The Sainis, who have grown brinjal on the three kanals (less than half-an-acre) of land they own, are at the centre of a brewing storm over the use of Bt brinjal or other genetically modified crops in Haryana.
By Sukhbir Siwach
“WHAT CRIME have we committed,” asks Miro Rani, the fear visible on her face. Rani is the wife of Ishar Saini, a brinjal farmer near Ratia town in Fatehabad.
The Sainis, who have grown brinjal on the three kanals (less than half-an-acre) of land they own, are at the centre of a brewing storm over the use of Bt brinjal or other genetically modified crops in Haryana. On Thursday, a panel of experts set up by the state government recommended that their crop be uprooted immediately.
Officials said the recommendation is based on a report by the National Bureau for Plant Genetic Resources (NBPGR), which found that samples from Saini’s farm are not Bt brinjal but come under genetically modified (GM) crop.
In 2010, the central government had imposed a moratorium, leaving Bt cotton as the only genetically modified crop permitted for cultivation in the country.
“The committee has submitted its report. The crop should be buried deep beneath the earth or burnt, so that it doesn’t affect neighbouring fields,” says Prof KC Singh, vice-chancellor, Haryana Agriculture University (HAU).
“We could have conducted the test here (in HAU) but the central government has authenticated only the NBPGR to handle such issues. We can’t deny their report),” says Singh.
The Haryana government’s panel of experts included the heads of the microbiology and biotechnology departments of HAU, and the joint director of Haryana Horticulture Department.
Saini’s crops came on the official radar after a group of activists informed the biotech regulator, Genetic Manipulation and Genetic Engineering Appraisal Committee (GEAC), about the presence of suspected Bt brinjal at the farm.
The group was tipped off by Rajinder Chaudhary, an activist who runs Kudrati Kheti Abhiyan, which is associated with the Coalition for a GM-Free India, about four weeks ago. “One of my friends wanted to grow pest-free brinjal for his kitchen garden and a man running a nursery in Fatehabad told him about Ratia’s farm,” said Chaudhary, a former professor at Rohtak’s Maharshi Dayanand University (MDU).
According to Saini, the crop was from saplings purchased from a vendor in Dabwali. The vendor, he says, has since gone missing.
“My son Jeewan along with our neighbour Jogender Dhindsa had gone to Dabwali to purchase brinjal saplings from a roadside vendor in December 2017. The vendor claimed that samplings are free from any insects, especially sundi (shoot borer). He charged `7 per plant, which is seven times higher than for normal brinjal plants. Both the families bought 1,200 plants,” says Saini.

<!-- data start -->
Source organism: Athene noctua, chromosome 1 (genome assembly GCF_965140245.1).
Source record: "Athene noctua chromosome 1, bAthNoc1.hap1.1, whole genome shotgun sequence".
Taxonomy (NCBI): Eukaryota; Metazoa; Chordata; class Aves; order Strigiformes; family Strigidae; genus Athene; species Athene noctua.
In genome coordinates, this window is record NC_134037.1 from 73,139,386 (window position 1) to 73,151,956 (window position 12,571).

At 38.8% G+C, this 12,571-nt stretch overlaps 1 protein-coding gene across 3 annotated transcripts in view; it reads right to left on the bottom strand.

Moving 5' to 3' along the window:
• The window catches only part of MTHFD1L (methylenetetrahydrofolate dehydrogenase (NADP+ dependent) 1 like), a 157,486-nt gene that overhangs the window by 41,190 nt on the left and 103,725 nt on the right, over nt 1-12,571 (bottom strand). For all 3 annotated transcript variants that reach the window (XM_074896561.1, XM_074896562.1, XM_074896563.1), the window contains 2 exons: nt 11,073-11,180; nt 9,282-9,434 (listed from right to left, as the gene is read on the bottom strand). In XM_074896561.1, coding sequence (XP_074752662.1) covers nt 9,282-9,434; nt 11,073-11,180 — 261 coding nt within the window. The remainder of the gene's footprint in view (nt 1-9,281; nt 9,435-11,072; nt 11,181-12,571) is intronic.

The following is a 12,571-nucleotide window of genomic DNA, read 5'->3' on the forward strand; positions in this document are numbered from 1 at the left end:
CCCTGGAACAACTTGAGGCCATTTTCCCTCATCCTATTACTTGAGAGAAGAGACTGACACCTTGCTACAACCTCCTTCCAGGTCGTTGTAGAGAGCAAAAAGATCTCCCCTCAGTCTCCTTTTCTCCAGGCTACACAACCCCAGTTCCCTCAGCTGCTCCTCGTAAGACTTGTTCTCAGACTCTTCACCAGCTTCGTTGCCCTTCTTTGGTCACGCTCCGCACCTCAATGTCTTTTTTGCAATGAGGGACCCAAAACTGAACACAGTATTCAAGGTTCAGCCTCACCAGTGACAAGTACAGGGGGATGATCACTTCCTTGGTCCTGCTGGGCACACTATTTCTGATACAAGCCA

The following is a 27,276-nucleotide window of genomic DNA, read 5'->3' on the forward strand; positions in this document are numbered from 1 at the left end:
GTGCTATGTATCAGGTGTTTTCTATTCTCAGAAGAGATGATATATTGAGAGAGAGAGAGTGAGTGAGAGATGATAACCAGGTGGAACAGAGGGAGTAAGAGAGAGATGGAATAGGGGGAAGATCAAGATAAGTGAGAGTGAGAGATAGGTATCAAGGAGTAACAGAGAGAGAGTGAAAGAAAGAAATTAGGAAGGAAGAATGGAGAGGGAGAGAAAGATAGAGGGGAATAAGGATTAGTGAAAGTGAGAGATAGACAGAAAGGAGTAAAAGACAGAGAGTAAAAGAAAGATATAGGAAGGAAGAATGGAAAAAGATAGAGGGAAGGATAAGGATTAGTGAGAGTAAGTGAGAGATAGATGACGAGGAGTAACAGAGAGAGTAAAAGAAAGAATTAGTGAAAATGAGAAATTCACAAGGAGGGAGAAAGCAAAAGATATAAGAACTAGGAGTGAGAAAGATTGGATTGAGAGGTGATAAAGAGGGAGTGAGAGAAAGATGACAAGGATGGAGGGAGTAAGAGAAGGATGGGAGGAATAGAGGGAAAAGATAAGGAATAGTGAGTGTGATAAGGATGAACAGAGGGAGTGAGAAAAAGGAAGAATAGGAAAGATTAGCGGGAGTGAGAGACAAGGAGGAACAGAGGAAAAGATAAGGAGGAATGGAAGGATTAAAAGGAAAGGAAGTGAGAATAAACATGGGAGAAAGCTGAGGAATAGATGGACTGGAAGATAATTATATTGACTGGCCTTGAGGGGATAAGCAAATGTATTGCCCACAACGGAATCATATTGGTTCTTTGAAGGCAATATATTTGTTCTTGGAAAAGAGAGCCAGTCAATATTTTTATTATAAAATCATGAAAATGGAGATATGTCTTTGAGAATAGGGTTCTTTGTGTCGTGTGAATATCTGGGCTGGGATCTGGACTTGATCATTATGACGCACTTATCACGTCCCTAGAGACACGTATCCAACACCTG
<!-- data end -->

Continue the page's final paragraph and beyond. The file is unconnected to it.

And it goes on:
Saini’s neighbour Dhindsa says shoot borer infected his plants and that he destroyed his crop in December 2018. But Saini managed to sustain the crop by using pesticides. “I sold my crop in the Ratia market for about `20,000 last year but nobody complained. We used the brinjals at our home but we never felt any harmful impact. This year, too, we sold the crop for about `12,000. But after the advice of government officials, we have stopped selling it since the last 20 days,” says Saini.
“After my neighbour’s crop got destroyed, we went to Dabwali to search for the vendor who cheated us but could not find him,” says Saini.
According to Chaudhary, the activist, “a preliminary lateral flow strip test was conducted, which showed a positive result of the suspected sample being transgenic with Bt Cry1AC”, which is a gene linked to Bt brinjal.
The activists also sent samples to the GEAC, demanding that it investigate the case and take legal action against the source of supply of the seeds. “In addition to finding the extent of cultivation and action against entire seed/seedling supply network of illegal Bt brinjal, we also demand the destruction of all Bt brinjal plots. However, simultaneously we demand that no penal action should be taken against farmers who have been duped into cultivating these illegal seeds. Rather, farmers must be fully compensated for destruction of their standing crop,” the representation states.
Based on this representation, officials say, the Union ministry of environment, forest and climate change asked the Haryana government to take necessary action after verifying facts on ground.
In a letter sent to the Haryana chief secretary, Chaudhary wrote: “The formation of an experts committee to study health effects afresh is grossly illegal… when an indefinite moratorium placed by the government of India on release of BT brinjal is still in place and no GM brinjal has been approved for cultivation in India till date. You are duty bound to immediately identify the supply chain of Bt brinjal being cultivated in Haryana and plug it besides destroying the extant crop. It appears that by delaying taking required action, you are facilitating the destruction of evidence.”
When contacted by The Indian Express, R K Chauhan, joint director, Haryana Environment Department, said: “In a meeting on Tuesday, Haryana chief secretary D S Dhesi has also asked officers of the horticulture department to conduct a survey to locate Bt Brinjal crop, if any, in all the 22 districts of the state.”
Subhash Poonia, a Haryana farmers’ leader, says the farmer should not be harassed in the process. “They are innocent farmers. They don’t know about ill effects of genetically modified crops,” he says.